TELEVISION

Could this be the end of Spain’s longest-running television series?

Lead actors in family saga ‘Cuéntame’ face tax probe

This Thursday state television channel La Primera will be showing the final episode of the 17th season of Cuéntame, one of Spain’s longest-running and most popular television series ever, which began by telling the story of a middle-class family during the final years of the Franco dictatorship and on into the early years of democracy, and has now reached 1985.

But the prime-time show’s future is now in doubt after it was revealed via the so-called Panama Papers that its two main actors, Ana Duato and Imanol Arias, have evaded paying almost €3 million in taxes between them from income that came principally from their roles as the husband and wife at the center of the series.

The pair are suspected of not paying the full amount of tax they owed via a series of opaque companies created by Spanish law firm Nummaria. Arias is thought to have concealed €2.18 million from the taxman between 2010 and 2014, while Duato failed to pay €794,389 between 2010 and 2012.

Both are now under investigation by a high court judge on suspicion of tax fraud and money-laundering offenses.

Duato and Arias are accused of using a Costa Rican national, Bernal Zamora Arce, as a front man. Zamora is also implicated in the activities of the Púnica kickbacks for contracts network headed by businessman David Marzaliza and Francisco Granados, the former general secretary of the Madrid regional division of the Popular Party.

All companies that work with RTVE are required to present a certificate from the tax office proving they are up to date with their fiscal obligations

As a result, senior management at state broadcaster RTVE, which shows the series, are reportedly concerned about negative publicity. State prosecutors have not so far implicated the company that produces the series, Ganga Producciones, but they have turned their sights on Ganga Proyectos and the production company’s manager, Miguel Ángel Bernardeau. All companies that work with RTVE are required to present a certificate from the tax office proving they are up to date with their fiscal obligations, something that Ganga cannot at the moment do, leaving the future of the series in the air.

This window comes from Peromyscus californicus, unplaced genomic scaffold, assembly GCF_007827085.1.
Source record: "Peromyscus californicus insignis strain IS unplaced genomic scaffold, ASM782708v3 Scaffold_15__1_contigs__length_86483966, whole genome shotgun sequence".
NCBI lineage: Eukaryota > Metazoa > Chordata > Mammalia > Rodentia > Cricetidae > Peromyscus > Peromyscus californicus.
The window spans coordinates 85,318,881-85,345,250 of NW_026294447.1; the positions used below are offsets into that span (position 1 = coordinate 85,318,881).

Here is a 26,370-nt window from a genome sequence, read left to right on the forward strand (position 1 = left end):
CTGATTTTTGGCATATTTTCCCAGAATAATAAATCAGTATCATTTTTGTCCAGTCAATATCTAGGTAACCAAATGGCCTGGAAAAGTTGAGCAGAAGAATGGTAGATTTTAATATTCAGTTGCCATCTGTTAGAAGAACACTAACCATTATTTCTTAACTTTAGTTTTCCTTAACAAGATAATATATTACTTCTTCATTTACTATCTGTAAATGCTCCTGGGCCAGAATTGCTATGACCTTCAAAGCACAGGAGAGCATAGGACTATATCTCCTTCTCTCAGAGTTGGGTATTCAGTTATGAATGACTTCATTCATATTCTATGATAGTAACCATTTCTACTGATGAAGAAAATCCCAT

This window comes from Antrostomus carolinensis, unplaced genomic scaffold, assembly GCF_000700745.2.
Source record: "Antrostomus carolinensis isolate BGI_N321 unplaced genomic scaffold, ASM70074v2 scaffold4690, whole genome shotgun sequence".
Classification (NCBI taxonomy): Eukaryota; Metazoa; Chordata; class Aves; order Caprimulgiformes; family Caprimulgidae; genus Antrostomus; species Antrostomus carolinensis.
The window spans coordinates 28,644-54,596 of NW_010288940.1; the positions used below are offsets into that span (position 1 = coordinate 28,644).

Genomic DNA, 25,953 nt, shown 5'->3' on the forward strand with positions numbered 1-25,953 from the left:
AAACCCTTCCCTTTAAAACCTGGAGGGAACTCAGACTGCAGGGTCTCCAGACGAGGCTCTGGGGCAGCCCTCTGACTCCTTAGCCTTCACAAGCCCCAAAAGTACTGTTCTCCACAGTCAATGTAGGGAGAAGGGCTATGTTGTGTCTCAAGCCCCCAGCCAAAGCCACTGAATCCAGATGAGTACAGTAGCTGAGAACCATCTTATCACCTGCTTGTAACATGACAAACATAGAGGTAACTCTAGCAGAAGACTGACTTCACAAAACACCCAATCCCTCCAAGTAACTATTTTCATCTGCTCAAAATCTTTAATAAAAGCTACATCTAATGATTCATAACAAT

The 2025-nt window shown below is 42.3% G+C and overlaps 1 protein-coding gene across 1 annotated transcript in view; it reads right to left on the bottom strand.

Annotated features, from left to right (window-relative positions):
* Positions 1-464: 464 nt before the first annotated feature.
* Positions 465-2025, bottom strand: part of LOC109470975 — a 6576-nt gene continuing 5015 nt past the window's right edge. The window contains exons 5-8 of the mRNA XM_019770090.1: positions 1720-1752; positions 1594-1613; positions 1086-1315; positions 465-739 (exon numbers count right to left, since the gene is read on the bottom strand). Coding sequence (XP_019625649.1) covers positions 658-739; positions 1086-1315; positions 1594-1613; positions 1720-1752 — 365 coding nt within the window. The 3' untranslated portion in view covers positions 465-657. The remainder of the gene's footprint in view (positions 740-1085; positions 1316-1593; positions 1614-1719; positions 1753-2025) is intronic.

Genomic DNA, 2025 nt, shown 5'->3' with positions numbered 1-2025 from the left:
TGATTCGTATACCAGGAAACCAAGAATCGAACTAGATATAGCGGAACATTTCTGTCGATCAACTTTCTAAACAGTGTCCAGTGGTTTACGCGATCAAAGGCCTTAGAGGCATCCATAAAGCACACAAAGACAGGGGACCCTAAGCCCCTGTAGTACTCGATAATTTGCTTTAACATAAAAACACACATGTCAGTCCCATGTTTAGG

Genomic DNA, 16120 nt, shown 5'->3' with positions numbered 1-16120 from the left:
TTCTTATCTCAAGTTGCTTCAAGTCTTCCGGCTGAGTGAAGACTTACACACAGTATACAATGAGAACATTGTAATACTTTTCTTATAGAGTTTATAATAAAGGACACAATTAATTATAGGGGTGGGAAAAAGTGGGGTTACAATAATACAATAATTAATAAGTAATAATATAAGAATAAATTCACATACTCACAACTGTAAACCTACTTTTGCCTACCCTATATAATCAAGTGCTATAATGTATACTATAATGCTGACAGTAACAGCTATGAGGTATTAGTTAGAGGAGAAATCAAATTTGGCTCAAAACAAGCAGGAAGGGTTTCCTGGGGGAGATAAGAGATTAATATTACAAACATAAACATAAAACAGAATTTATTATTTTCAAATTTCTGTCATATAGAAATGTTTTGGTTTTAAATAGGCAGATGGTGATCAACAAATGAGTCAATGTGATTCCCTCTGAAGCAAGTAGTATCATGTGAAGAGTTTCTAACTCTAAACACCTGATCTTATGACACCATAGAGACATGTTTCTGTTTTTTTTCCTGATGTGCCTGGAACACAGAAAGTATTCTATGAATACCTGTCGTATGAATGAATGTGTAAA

“As clients of Nummaria, the company under investigation, we acted in good faith, we pay our taxes in Spain, we have no accounts abroad, and we are up to date regarding our fiscal obligations and neither the bank accounts of Ganga or Miguel Ángel Bernadeau have been embargoed,” said Ganga Producciones in a statement.

RTVE has already launched an internal audit into the series’ tax affairs following allegations from an actor who has since left the program. Until the results of the audit are known, say sources, no go-ahead can be given for an 18th series.

Cuéntame, which means “Tell me” in Spanish, was first aired in 2001. Thursday’s series-closing episode includes a double marriage: Duato and Arias will renew their marriage vows, while their daughter ties the knot. Sources at RTVE say this ending was not planned as the definitive conclusion to the series. Despite the negative publicity generated in recent weeks by the Panama Papers revelations, or perhaps because of it, viewing figures have not been affected. The penultimate episode, aired last Thursday, was watched by more than 3.4 million people, garnering an 18.7% audience share.

English version by Nick Lyne.

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